Alberta’s residential solar industry has chugged along for decades without government support.
That dry spell finally drew to a close on Monday, when the provincial NDP government announced a two-year, $36 million rebate program to help bring down the costs for residents, business and nonprofits who want to install solar projects.
By 2020, the number of solar installations on rooftops is expected to increase from 1,800 to 10,000 systems, which will create about 900 jobs and reduce greenhouse gas emissions by a half million tonnes (or the same as taking 100,000 cars off the road). The program is funded through the province's carbon tax revenue.
“It’s the first time individuals and businesses across the province will have support to install solar and have the independence of being able to generate their own electricity,” said Sara Hastings-Simon, the director of the Pembina Institute's clean economy program.
Rebate Program Will Pay 75 Cents Per Installed Watt, Up to 30% of Cost
The 21-minute announcement was fairly short on details, with many of the specifics being worked out by the new Energy Efficiency Alberta agency. But the news is already being heralded as a “milestone” and “very significant” by solar advocates.
“Consumers are already excited about solar,” says David Kelly, CEO of SkyFire Energy, who was at Monday’s announcement. “There’s a lot of pent-up demand: people have been waiting for a program. And the industry is ready to deliver.”
In February 2016, the provincial government announced a $5.5 million rebate plan for municipalities and farms. Demand quickly outstripped available incentive programs for such sectors; the program is expected to fund 160 projects in total.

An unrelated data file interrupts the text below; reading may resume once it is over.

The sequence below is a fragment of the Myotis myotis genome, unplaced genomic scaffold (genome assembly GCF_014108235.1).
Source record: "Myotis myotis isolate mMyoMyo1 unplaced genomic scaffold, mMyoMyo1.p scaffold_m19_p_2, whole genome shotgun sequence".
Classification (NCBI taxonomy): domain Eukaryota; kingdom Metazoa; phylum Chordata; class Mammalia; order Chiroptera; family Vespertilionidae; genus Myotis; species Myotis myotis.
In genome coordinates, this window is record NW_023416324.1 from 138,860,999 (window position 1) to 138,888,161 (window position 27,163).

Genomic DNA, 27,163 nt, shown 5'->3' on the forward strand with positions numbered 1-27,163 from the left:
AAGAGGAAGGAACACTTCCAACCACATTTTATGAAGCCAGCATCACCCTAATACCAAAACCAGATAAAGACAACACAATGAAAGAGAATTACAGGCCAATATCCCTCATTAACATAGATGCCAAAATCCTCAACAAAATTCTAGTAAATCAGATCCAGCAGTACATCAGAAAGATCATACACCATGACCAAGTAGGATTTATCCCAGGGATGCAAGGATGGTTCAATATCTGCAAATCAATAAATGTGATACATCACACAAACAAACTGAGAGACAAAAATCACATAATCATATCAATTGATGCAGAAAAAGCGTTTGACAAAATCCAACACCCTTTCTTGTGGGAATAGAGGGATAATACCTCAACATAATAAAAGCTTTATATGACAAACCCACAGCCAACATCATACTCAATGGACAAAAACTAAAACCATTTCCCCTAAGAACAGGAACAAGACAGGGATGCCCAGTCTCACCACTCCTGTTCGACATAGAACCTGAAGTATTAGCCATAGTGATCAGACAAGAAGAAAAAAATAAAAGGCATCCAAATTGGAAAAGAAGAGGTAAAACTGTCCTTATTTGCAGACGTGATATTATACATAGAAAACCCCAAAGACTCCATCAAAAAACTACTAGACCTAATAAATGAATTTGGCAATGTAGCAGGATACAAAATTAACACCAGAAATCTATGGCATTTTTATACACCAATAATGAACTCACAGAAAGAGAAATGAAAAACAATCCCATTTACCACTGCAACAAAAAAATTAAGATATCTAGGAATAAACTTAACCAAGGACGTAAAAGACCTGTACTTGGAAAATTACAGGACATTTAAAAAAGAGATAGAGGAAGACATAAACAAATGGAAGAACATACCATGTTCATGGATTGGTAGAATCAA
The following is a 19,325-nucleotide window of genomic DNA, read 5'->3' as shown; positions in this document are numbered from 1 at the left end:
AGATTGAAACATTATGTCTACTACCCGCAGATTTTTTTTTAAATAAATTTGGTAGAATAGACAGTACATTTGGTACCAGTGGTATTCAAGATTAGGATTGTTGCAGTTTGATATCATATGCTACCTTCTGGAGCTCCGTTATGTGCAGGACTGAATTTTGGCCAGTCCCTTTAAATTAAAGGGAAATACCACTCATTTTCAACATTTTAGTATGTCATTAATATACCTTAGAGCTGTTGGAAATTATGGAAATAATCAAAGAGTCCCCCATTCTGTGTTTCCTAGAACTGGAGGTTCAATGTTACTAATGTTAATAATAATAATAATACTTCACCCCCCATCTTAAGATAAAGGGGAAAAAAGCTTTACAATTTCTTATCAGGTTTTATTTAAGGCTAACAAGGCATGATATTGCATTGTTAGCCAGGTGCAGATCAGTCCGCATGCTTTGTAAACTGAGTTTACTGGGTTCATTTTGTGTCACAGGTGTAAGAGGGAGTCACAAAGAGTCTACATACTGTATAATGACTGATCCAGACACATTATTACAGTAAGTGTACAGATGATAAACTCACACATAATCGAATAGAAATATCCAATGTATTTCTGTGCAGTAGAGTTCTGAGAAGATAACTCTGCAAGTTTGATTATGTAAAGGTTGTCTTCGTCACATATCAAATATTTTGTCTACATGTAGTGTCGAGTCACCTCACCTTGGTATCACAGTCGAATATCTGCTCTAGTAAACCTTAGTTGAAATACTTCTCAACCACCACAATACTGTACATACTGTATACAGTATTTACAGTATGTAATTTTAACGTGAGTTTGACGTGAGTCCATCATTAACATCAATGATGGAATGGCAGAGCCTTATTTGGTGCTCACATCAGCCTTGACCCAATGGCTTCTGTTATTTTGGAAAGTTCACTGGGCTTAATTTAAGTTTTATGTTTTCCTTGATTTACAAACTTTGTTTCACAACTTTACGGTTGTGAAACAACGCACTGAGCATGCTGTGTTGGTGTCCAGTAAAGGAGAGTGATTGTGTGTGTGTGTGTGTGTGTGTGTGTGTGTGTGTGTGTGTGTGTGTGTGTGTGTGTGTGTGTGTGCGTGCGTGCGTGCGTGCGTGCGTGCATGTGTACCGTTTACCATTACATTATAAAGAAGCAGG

The Solar Energy Society of Alberta estimates that a solar photovoltaic system can be installed to accommodate an average household’s electricity demand — estimated at 7,200 kilowatt hours (kWh) per year — for about $18,000. The initial cost can be a deterrent for residential and business owners.
That’s where the new rebate program will come in, significantly reducing the payback period (cutting the current 15 to 20 year payback timeframe by about 30 per cent).
Minister of Environment and Climate Change Shannon Phillips, who announced the news on Monday, noted in the press conference that the rebate program will allow for rebates of 75 cents per installed watt, up to 30 per cent of total solar installation costs for residential and 25 per cent of solar installation costs for businesses and nonprofits.
Kelly notes that such figures aren’t as generous as some other jurisdictions. But that’s a good thing, he suggests, as you don’t want to “create a gold rush mentality for solar.”
Alberta Aims to Generate 30% of Electricity Via Renewables by 2030
It might sound a bit counterintuitive. But it’s something that Rob Harlan, executive director of the Solar Energy Society of Alberta, explains is necessary to prevent problems around quality and safety due to the industry expanding too quickly.
“Traditional electrical training doesn’t include a lot about solar technology yet,” he says. “Electricians need to have a little bit of additional training to do these systems well. If it becomes too lucrative too soon, you get a lot of sales and marketing people dominating the industry.”